199 new branch will have no parents and it will be the root of a new
200 history totally disconnected from all the other branches and
201 commits.
202 +
203 The index and the working tree are adjusted as if you had previously run
204 "git checkout <start_point>". This allows you to start a new history
205 that records a set of paths similar to <start_point> by easily running
206 "git commit -a" to make the root commit.
207 +
208 This can be useful when you want to publish the tree from a commit
209 without exposing its full history. You might want to do this to publish
210 an open source branch of a project whose current tree is "clean", but
211 whose full history contains proprietary or otherwise encumbered bits of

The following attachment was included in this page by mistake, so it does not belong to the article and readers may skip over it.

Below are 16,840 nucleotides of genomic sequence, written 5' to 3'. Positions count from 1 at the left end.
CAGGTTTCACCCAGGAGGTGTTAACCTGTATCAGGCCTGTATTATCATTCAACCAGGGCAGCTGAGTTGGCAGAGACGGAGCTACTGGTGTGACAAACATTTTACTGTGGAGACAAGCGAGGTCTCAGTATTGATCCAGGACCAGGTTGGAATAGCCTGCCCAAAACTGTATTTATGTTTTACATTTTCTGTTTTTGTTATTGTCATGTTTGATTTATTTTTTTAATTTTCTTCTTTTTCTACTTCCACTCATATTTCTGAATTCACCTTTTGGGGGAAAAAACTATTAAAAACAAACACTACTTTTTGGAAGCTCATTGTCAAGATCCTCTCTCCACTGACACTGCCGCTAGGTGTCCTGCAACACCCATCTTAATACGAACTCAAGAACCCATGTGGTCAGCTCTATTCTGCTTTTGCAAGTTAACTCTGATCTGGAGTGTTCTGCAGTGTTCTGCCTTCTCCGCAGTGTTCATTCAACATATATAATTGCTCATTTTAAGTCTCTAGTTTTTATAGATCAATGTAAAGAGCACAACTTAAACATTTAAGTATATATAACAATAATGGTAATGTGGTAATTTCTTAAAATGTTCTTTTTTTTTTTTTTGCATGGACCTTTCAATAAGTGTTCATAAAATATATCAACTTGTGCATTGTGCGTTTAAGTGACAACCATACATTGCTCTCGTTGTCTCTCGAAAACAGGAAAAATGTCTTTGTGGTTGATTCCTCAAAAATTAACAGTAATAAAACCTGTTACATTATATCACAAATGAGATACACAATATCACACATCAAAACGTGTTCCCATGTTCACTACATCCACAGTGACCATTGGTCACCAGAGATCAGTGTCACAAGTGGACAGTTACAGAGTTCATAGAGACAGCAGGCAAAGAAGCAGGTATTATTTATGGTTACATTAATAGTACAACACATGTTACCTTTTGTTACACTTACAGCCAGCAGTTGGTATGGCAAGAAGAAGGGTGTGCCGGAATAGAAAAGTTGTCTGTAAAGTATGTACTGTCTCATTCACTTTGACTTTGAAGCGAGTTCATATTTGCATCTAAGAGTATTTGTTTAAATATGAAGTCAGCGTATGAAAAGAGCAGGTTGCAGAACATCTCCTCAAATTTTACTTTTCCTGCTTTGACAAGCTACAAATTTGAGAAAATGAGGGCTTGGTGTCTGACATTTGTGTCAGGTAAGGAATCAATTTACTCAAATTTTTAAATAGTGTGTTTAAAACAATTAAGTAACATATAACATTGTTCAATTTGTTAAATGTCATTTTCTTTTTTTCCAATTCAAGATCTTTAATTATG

212 code.
213 +
214 If you want to start a disconnected history that records a set of paths
215 that is totally different from the one of <start_point>, then you should
216 clear the index and the working tree right after creating the orphan
217 branch by running "git rm -rf ." from the top level of the working tree.
218 Afterwards you will be ready to prepare your new files, repopulating the
219 working tree, by copying them from elsewhere, extracting a tarball, etc.
221 --ignore-skip-worktree-bits::
222 In sparse checkout mode, `git checkout -- <paths>` would
223 update only entries matched by <paths> and sparse patterns
224 in $GIT_DIR/info/sparse-checkout. This option ignores
225 the sparse patterns and adds back any files in <paths>.
227 -m::
228 --merge::
229 When switching branches,
230 if you have local modifications to one or more files that
231 are different between the current branch and the branch to
232 which you are switching, the command refuses to switch
233 branches in order to preserve your modifications in context.
234 However, with this option, a three-way merge between the current
235 branch, your working tree contents, and the new branch
236 is done, and you will be on the new branch.
237 +
238 When a merge conflict happens, the index entries for conflicting